https://joingrandview.com/2018/10/13/the-original-1989-green-space-ordinance/ The Original 1989 Green Space Ordinance.

FAQs Statement: “Second, the petitioner’s proposed ordinance actually repeals the existing greenspace.”

Response: Incorrect. To repeal means the language must include the word repeal. Reference the 1989 Ordinance, the final statement [“Section 6. That Ordinance Number 89-19 is hereby repealed”] repeals the previous ordinance.

The title of Issue 31 – “An Ordinance to amend [added emphasis] Section 1151.04 of the Codified Ordinances of the City of Grandview Heights, Ohio, to redefine the Green Space Overlay District and the development standards for property located within the Green Space Overlay District.” Please read the full text of Issue 31 [linked below – Initiative Petition] and find where it says “Repeal” or any form of the word.

https://joingrandview.com/2018/10/13/the-original-1989-green-space-ordinance/ The Original 1989 Green Space Ordinance

https://joingrandview.files.wordpress.com/2018/08/proposed-ordinance.pdf Initiative Petition with Full text of the proposed ordinance

FAQs Statement: “… third, this proposed ordinance exposes the city to costly lawsuits, and all residents would end up bearing that cost.”

Response: Incorrect. Look at history. In 1990, after the 1989 Ordinance was enacted, a property owner (at the same 1000 Elmwood address) sued the City claiming the Ordinance constituted a taking and was unconstitutional. The City did not believe the lawsuit had merit, but decided to purchase the property to settle the case rather than have the case drag on for years.

Further down in the FAQs, it was mentioned the City “… agreed to pay the owner almost three times what he paid for the parcel.” What is missing here is context – it prevents us from knowing if the City got a good deal, or a bad deal in purchasing what ultimately ended up being parkland. An interesting side fact is that community members took it upon themselves to assist the City and contribute to the purchase of the disputed property.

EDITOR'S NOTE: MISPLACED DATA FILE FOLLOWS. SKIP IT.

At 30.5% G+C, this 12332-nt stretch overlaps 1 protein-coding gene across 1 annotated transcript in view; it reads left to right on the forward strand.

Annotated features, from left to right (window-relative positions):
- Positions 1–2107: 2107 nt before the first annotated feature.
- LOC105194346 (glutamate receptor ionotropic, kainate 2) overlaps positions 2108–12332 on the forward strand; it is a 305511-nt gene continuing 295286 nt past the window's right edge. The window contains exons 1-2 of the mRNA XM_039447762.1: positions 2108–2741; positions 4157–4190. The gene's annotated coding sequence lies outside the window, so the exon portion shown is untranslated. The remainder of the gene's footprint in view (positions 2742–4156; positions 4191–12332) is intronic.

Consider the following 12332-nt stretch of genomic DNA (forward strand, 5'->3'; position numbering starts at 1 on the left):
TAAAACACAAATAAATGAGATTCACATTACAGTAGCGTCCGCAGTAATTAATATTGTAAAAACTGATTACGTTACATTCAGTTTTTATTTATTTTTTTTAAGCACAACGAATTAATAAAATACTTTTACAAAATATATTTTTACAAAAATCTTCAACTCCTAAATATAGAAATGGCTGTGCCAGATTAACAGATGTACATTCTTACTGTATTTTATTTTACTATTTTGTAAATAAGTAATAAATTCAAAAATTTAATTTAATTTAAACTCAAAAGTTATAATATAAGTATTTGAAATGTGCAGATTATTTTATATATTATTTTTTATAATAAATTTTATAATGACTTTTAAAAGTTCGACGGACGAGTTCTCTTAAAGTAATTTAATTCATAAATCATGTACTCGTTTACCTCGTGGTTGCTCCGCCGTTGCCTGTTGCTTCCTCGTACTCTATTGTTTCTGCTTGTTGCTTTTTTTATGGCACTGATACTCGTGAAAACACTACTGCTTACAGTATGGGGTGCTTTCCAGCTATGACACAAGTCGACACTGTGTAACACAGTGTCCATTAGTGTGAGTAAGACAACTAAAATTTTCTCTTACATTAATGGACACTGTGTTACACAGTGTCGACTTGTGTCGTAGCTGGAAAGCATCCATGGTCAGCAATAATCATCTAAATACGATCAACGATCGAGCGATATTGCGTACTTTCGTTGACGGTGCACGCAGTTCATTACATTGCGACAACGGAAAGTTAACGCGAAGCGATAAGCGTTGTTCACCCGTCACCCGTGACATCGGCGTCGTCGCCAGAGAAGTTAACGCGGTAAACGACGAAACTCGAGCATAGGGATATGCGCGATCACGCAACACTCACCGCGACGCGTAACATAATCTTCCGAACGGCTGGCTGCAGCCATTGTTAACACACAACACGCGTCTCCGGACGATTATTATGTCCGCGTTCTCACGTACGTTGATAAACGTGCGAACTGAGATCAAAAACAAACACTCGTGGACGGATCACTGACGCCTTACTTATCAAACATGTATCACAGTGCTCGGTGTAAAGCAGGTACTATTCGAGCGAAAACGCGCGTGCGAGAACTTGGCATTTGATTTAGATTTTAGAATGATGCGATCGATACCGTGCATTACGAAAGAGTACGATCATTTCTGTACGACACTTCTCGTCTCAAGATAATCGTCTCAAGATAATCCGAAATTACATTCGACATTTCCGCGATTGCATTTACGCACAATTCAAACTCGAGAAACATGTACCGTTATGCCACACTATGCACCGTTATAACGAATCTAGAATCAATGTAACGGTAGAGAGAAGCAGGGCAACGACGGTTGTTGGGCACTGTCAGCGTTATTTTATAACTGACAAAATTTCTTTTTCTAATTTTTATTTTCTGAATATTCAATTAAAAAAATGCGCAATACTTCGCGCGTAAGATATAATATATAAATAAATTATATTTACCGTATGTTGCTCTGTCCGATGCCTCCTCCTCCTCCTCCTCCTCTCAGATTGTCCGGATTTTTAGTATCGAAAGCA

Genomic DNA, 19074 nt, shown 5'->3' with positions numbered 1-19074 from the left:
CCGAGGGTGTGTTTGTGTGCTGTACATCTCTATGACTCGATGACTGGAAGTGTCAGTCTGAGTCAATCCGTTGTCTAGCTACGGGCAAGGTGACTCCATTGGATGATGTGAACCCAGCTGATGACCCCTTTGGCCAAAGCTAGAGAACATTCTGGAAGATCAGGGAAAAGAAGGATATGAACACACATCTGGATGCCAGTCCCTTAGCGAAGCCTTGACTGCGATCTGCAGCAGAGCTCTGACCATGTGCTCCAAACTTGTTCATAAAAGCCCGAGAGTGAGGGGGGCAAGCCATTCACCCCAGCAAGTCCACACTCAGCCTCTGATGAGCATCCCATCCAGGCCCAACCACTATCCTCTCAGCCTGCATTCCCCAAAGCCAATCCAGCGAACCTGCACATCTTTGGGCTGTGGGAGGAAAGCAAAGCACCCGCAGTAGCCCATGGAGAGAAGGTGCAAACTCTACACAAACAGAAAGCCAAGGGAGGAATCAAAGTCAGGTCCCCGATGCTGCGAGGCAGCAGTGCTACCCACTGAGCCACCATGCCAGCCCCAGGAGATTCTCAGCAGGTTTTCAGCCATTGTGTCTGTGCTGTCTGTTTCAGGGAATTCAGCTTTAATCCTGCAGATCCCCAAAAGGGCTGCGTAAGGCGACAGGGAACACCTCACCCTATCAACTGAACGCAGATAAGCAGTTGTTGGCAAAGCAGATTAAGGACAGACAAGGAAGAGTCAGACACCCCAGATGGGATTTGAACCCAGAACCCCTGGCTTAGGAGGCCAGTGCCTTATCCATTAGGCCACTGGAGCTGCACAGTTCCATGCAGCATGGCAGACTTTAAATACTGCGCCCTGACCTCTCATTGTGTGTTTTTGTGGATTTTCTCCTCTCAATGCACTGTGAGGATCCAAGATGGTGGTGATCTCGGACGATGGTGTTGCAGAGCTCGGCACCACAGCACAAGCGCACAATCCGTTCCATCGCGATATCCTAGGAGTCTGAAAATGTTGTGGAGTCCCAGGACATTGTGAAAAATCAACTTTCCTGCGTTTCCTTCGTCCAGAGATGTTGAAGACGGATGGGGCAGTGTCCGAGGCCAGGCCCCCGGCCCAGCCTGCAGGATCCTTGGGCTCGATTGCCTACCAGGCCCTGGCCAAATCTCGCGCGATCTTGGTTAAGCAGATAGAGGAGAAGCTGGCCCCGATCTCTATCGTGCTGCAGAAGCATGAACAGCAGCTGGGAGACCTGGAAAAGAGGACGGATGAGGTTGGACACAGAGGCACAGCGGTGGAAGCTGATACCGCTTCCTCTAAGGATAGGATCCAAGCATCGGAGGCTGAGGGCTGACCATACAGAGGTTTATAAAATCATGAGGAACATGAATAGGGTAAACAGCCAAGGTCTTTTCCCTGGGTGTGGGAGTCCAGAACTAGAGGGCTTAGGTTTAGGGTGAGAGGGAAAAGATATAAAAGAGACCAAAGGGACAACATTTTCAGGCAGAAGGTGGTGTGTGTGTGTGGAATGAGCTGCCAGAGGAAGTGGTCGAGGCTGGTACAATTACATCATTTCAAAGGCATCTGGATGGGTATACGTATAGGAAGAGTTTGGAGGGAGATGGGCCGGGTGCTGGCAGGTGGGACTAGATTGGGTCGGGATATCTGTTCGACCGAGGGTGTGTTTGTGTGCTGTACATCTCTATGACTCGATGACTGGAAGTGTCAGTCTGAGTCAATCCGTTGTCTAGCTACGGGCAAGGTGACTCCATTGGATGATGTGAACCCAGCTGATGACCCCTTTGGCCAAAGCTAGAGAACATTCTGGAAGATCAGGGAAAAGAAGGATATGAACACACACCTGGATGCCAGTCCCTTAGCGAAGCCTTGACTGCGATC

Let’s put “…exposes the city to costly lawsuits” into context. In creating the overlay district in 1989, we had a major concession from the developer of Stonegate Village. That did not come without a price. That price was a concession from other property owners on the hillside to limit their development opportunities. We worked with those owners and were able to reach a consensus that has worked to the benefit of the entire community, not just those on the hillside. You see that in that in nearly three decades, there has only been one suit.

Today, five of the seven [to be “six of the eight” if Issue 31 should pass] of the property owners who have the most skin in the game of anyone else in this community have come out in support of Issue 31. Consider why they would willingly subject themselves to a “taking” as has been stated in another part of the FAQs. Additionally, what about the sixth property owner, who is placing his property under the restrictions? The potential sixth individual purchased an adjoining lot, removed the existing house and replaced it with landscaping, creating a more appealing open space. These are property owners who are giving to our communities. We need to acknowledging them for the foresight they have and the gifts they are bestowing. That should tell you something about what Issue 31 is all about. And the limits of any potential liability for the City.

You can get hung up in the “WHEREAS” clauses in the explanation of the reason an ordinance was created and lose sight of the meaning of the statement being highlighted. Take some time to consider this clause, from the 1989 Ordinance, which identifies that it is not just the five [potentially six] who have the most skin in the game with an interest, but it is all of us in this community:

“WHEREAS, the development and re-development in the “Greenspace” area affects the character of the City as a whole and property values throughout the City and therefore is of interest to all residents of the City, not just those of the affected area.”